MEPs look to slam the brakes on high-frequency traders

MEPs look to slam the brakes on high-frequency traders

High-frequency traders operating in European markets will be forced to keep orders open for at least half-a-second under tough new trading rules voted through by the European Parliament's Economic and Monetary Affairs Committee late on Wednesday.

The Committee voted unanimously in favour of a set of sweeping reforms to the Market in Financial Instruments Directive, which lays down uniform trading rules for firms operating in EU securities markets. The updated guidance touches all all corners of the financial markets, from the creation of new types of execution venue, through curbs on algorithmic trading strategies, dark pools and market data pricing, to the introduction of a consolidated tape, and clearing competition.

During Wednesday's debate, MEPs tightened up the European Commission's proposal on HFT, moving to slam the brakes on a market practice that has been condemned by politicians for encouraging speculators and disrupting markets. MEPs voted provisions to ensure that all orders should be valid for at least 500 milliseconds, and must not be cancelled or modified during that time.

The move is likely to cause an outcry among HFT supporters, who claim that their involvement in the markets helps drive liquidity and lower spreads across the board.

All firms and trading venues would also have to ensure that trading systems are resilient and prepared to deal with sudden increases in order flows or market stresses. These could include circuit breakers to suspend trading.

"All market players and trading venue operators would be required to lay down clear rules and procedures for fair and orderly trading, objective criteria for executing orders efficiently and transparent criteria for determining which financial instruments may be traded via their systems," says the Committee. "They should also be properly prepared to cope with disruptions of these systems."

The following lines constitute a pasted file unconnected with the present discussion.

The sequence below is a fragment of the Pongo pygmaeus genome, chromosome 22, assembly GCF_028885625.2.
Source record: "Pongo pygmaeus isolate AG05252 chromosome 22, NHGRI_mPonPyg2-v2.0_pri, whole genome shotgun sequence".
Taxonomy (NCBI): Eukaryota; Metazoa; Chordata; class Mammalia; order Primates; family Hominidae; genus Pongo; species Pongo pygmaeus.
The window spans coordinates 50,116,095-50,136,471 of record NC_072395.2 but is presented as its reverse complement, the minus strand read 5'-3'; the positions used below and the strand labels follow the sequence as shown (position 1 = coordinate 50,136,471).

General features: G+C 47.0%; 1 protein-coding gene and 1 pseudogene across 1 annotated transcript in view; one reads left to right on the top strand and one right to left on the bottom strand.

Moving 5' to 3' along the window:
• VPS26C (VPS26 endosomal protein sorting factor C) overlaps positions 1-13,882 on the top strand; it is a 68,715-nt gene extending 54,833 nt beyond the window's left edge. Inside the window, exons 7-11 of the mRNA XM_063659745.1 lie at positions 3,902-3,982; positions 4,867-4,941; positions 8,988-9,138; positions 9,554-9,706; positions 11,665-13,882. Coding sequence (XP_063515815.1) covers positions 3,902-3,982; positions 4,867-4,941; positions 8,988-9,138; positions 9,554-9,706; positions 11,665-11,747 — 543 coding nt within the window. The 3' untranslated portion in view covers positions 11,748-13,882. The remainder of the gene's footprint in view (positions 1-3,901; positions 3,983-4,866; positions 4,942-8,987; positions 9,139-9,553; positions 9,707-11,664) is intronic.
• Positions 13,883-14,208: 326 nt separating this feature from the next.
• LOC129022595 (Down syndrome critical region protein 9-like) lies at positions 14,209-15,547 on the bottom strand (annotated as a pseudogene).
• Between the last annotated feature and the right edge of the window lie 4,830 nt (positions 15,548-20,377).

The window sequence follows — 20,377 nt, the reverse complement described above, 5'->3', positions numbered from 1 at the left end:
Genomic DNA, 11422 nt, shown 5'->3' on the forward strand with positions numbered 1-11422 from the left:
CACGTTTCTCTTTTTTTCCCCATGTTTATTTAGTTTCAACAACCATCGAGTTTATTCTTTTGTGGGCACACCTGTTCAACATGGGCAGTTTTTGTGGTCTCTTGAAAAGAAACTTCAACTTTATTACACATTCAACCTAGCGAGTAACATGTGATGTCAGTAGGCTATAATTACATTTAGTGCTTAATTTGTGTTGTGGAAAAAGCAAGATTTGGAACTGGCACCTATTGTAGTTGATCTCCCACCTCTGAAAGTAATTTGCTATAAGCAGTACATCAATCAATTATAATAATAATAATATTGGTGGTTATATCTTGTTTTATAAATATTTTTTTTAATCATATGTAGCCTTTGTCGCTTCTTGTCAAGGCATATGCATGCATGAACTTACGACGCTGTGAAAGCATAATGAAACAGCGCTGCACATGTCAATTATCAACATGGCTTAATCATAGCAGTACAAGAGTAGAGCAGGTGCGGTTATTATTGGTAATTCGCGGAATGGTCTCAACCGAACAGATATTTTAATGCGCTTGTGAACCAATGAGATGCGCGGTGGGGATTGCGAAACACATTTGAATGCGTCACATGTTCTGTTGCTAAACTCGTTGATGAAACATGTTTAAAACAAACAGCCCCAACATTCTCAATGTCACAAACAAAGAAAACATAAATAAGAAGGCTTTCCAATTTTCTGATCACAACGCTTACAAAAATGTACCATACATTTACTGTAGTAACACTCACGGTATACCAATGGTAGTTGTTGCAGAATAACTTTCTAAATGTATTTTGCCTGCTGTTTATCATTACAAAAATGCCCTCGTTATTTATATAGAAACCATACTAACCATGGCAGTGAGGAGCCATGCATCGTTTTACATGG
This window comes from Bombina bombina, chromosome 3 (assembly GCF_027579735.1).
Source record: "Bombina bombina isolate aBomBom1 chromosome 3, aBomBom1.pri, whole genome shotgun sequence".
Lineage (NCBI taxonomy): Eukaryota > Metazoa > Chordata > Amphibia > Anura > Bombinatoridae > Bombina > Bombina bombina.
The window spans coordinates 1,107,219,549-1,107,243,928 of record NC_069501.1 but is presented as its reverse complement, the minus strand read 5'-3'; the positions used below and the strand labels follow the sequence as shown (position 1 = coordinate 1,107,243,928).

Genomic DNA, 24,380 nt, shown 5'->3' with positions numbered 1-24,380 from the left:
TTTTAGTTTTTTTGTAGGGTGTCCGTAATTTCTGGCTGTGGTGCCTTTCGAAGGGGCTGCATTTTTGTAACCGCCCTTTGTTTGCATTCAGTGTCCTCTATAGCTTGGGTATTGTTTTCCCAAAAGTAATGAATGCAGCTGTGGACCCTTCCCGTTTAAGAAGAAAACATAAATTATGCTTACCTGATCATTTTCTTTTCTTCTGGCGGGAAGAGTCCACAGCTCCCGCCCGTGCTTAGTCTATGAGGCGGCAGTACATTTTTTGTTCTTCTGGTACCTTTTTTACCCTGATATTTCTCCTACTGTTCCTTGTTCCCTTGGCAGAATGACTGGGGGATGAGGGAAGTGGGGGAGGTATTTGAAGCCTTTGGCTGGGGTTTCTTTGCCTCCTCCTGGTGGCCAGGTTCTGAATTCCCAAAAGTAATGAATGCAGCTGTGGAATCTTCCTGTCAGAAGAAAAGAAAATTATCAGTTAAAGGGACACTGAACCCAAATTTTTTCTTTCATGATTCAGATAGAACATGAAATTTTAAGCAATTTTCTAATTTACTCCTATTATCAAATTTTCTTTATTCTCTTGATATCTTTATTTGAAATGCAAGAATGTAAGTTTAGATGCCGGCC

MEPs decided that the OTF, a new alternative to regulated markets and MTFs, should be reserved for non-equities (derivatives or bonds), so as to bring them under MiFID rules. This will mean that broker crossing networks will be forced to re-classify as multilateral trading facilities (MTFs).

Introducing the amendments, lead MEP Markus Ferber says: "The main goals of the reform of the financial markets regulation are reducing systemic risk, guaranteeing financial market stability and an adequate investor protection. We now look to the Council to join us in negotiations with the Commission, so that we can bring these proposals to a successful conclusion."

He added that he hoped that Parliament could put the amendments proposed by the committee to a plenary vote in October.

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